Addressing Structural Racism in the Academy

“Discrimination and segregation have long permeated much of American life; they now threaten the future of every American.”
—Report of the National Advisory Commission on Civil Disorders (1968)1

In the summer of 1967, riots erupted across the United States in 159 cities as black citizens rose up to protest inequalities in employment, abusive policing, and poor housing conditions. By the end of the summer, over 83 people had been killed, millions of dollars in property had been damaged, and entire neighborhoods had burned.

In the wake of this widespread civil unrest, President Lyndon Johnson established the National Advisory Commission on Civil Disorders chaired by Illinois governor Otto Kerner. The eminent psychologist Kenneth B. Clark, one of the first witnesses before the Kerner Commission, noted that its investigation was only the latest in a long history:

I read that report … of the 1919 riot in Chicago, and it is as if I were reading the report of the investigating committee on the Harlem riot of ’35, the report of the investigating committee on the Harlem riot of ’43, the report of the McCone Commission on the Watts riot. I must again in candor say to you members of this Commission—it is a kind of Alice in Wonderland—with the same moving picture re-shown over and over again, the same analysis, the same recommendations, and the same inaction…. The destruction and the bitterness of racial disorder, the harsh polemics of black revolt and white repression have been seen and heard before in this country. It is time now to end the destruction and the violence, not only in the streets of the ghetto but in the lives of people.

Fifty-three years later—in the wake of wide scale protests sparked by the killing of George Floyd and other incidents of police brutality—it is clear that the problems of systemic racism noted by the Kerner Commission continue to be an ongoing concern. Protesters have called not only for an end to anti-black racism in policing but for a wider reckoning with other forms of institutionalized racism that perpetuate inequality and contribute to the suffering of people of color, from the realms of business and housing to healthcare and education.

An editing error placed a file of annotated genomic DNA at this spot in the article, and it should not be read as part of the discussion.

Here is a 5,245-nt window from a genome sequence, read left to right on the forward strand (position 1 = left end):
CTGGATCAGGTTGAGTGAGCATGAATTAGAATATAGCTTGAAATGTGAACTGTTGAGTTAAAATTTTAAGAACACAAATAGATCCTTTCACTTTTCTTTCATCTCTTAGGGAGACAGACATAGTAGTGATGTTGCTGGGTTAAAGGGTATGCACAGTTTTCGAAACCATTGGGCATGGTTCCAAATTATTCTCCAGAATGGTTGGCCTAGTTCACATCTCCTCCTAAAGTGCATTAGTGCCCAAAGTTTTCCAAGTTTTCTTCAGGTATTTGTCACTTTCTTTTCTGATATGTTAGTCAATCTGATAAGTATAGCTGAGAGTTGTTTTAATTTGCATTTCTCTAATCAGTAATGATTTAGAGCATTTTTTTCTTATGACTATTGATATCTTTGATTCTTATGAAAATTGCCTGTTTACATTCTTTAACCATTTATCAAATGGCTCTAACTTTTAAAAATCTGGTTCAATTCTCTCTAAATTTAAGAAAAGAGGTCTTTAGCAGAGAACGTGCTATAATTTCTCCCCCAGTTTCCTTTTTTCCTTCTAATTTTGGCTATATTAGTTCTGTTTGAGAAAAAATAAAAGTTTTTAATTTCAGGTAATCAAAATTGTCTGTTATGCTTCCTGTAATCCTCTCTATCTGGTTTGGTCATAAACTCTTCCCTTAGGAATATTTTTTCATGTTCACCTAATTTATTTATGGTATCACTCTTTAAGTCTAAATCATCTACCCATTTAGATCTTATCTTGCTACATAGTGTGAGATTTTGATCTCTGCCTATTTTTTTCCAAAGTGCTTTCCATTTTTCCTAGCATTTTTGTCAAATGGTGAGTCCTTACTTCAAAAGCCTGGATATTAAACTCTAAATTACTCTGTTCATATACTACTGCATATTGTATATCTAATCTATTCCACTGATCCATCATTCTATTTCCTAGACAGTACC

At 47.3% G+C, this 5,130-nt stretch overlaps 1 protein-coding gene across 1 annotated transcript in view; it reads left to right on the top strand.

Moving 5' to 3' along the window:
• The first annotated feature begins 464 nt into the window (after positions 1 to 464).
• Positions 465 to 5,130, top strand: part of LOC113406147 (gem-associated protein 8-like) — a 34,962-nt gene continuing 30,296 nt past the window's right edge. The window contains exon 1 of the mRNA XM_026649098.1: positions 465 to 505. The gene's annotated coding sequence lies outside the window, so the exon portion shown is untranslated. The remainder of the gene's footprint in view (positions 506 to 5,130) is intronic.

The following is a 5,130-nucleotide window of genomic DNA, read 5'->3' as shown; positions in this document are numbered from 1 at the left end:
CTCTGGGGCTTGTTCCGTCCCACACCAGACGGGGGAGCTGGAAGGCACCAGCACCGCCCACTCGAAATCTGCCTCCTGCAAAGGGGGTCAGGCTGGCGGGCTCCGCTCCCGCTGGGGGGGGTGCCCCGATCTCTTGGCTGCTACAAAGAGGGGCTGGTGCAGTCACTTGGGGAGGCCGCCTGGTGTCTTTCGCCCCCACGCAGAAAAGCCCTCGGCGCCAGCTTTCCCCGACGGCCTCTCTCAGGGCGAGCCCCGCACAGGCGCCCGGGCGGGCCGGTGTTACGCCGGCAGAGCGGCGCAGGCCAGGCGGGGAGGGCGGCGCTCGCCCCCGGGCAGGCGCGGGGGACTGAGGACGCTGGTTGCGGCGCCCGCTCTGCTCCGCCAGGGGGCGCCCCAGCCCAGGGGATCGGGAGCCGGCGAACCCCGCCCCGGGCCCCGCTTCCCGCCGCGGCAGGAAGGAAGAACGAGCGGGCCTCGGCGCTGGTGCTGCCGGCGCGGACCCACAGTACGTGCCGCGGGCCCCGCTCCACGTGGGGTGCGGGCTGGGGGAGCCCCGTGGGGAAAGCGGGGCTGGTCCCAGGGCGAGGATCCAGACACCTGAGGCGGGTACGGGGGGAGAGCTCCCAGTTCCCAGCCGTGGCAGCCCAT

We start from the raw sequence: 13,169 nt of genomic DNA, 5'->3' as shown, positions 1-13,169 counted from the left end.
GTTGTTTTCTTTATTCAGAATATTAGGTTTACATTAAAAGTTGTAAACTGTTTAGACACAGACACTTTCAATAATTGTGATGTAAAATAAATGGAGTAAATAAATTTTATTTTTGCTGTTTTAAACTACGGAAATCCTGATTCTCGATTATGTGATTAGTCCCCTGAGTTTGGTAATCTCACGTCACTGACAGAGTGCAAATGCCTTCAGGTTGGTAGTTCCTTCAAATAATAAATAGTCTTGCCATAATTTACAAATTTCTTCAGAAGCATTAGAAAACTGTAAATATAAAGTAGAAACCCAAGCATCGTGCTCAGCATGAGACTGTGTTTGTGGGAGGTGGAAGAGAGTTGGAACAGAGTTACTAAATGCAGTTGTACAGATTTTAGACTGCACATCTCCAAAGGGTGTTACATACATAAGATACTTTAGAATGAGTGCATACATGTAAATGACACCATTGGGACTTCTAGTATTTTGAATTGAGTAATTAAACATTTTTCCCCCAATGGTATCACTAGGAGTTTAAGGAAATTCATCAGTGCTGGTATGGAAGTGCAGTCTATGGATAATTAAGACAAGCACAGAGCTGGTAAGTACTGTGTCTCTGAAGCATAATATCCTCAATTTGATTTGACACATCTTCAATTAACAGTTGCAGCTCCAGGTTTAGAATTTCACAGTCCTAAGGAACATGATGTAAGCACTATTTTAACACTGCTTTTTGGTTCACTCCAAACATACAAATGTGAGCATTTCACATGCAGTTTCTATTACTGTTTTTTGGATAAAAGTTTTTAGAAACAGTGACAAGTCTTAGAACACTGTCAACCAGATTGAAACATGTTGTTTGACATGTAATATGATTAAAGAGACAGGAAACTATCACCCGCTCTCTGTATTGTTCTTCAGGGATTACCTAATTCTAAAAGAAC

Responses to these recent events in higher education have been swift. On campuses across the nation, statues of slave owners and white supremacists have been torn down and buildings renamed as universities have sought to distance themselves from the relics of racist associations. New initiatives have been undertaken to address issues of equity and inclusion,2 to help strengthen the academic pipeline for Black studies,3 and to otherwise create an anti-racist environment for students, faculty, and staff.4 These steps to address anti-black practices and thinking have been met with mixed reactions, but are part of larger efforts to address long standing imbalances in hiring, graduate admissions, and research support at many institutions.

Sustaining these efforts and determining which approaches are most effective at resolving systemic inequities are essential. By its very nature, institutional racism is elusive, hiding in plain sight under the guise of accepted traditions and through modes of professional behavior that cast a blind eye on the experiences of people of color. It is incumbent on us, therefore, to pay careful attention to those whose experiences of the academy have been shaped by encounters with racial bias if we are to have any hope of correcting them. Essays such as those by Marlene Daut, Melissa Harris-Perry, and George Yancy in the Voices section speak specifically to these experiences.

As in other facets of American society, racism in higher education is manifest in a variety of ways—from issues with enrollment, achievement, and the campus experiences of minority students to the professional lives of faculty whose research may be undervalued, whose opportunities for advancement have been limited, and whose calls for diversity and inclusion have been ignored. These dynamics, and other ways in which inequities are perpetuated on campus can be explored by following the links in the Resources section of this feature.

Like Kenneth Clark, famed historian and National Humanities Center Trustee John Hope Franklin was deeply aware of the historical forces arrayed against those who seek meaningful change in a society shaped by racist ideology. In his autobiography, Mirror to America, he wrote:

Living in a world restricted by laws defining race, as well as creating obstacles, disadvantages, and even superstitions regarding race, challenged my capacities for survival. For ninety years I have witnessed countless men and women likewise meet this challenge. Some bested it; some did not; many had to settle for any accommodation they could. I became a student and eventually a scholar. And it was armed with the tools of scholarship that I strove to dismantle those laws, level those obstacles and disadvantages, and replace superstitions with humane dignity.

Franklin’s lifelong commitment to scholarly inquiry speaks powerfully to the role educators and researchers play in addressing historic injustice. It also speaks eloquently to our need to root out the “obstacles, disadvantages, and superstitions” that stand in the way of those scholars who follow in his footsteps.

  1. “Report of the National Advisory Commission on Civil Disorders, Summary of Report, Introduction.”
  2. “Johns Hopkins Announces New Steps to Bolster Inclusion, Address Racism and Discrimination.” The Hub, Johns Hopkins University, July 8, 2020.
  3. Flaherty, Colleen. “University of Chicago English Faculty Prioritizes Black Studies Graduate Students for 2021.” Inside Higher Ed, September 16, 2020.
  4. Department Actions in Solidarity with Black Lives Matter, Rutgers English Department News, June 19, 2020.

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